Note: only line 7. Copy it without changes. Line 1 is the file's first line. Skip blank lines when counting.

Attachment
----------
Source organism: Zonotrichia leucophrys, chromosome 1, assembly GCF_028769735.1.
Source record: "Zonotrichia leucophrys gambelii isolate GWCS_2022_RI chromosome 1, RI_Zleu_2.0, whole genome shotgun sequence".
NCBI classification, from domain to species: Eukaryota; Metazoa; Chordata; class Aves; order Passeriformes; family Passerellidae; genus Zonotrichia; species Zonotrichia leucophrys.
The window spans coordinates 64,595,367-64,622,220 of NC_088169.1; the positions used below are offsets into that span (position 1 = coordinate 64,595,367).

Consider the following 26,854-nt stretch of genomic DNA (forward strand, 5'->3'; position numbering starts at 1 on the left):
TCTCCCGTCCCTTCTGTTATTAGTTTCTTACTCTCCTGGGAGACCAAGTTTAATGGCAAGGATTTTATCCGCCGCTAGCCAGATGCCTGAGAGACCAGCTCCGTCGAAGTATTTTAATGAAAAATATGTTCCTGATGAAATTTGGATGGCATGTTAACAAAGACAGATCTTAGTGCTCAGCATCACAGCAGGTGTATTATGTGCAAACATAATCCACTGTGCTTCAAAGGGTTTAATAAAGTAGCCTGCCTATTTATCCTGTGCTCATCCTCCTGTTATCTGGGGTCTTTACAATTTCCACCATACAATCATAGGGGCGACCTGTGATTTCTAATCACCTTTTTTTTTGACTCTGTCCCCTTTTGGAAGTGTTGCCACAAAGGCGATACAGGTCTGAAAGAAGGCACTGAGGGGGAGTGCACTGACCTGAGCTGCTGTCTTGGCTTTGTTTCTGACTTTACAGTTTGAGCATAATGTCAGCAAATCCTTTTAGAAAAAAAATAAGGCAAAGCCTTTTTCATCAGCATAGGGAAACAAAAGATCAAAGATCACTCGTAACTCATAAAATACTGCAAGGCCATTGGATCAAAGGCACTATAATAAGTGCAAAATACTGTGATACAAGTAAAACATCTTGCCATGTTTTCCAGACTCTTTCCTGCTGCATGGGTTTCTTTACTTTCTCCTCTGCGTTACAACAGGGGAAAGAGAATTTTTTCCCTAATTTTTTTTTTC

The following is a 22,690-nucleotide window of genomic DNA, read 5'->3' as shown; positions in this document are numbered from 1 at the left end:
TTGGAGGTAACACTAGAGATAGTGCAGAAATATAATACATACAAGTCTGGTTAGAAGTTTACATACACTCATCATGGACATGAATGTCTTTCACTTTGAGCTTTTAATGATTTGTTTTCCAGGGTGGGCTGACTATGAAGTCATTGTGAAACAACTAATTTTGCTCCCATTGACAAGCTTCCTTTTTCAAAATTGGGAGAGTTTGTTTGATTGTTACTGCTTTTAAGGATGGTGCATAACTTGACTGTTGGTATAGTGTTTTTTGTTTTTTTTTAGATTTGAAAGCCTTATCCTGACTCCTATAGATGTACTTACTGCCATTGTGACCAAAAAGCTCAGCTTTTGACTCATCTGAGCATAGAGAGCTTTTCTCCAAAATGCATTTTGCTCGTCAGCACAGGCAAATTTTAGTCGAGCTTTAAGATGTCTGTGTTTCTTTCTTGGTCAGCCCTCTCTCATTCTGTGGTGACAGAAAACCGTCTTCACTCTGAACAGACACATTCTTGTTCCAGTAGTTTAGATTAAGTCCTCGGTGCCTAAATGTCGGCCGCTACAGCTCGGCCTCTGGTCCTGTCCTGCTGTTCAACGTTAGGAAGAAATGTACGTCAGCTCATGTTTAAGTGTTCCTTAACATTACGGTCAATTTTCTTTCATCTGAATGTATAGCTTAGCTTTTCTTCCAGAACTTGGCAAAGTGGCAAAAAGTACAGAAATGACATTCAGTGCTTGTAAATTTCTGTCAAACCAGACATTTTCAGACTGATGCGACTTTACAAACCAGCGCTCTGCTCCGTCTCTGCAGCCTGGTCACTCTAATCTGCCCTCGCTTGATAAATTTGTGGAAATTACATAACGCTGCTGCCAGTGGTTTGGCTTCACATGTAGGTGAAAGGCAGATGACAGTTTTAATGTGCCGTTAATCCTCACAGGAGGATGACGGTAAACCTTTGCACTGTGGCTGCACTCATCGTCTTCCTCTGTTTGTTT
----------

The following is a 22,690-nucleotide window of genomic DNA, read 5'->3' as shown; positions in this document are numbered from 1 at the left end: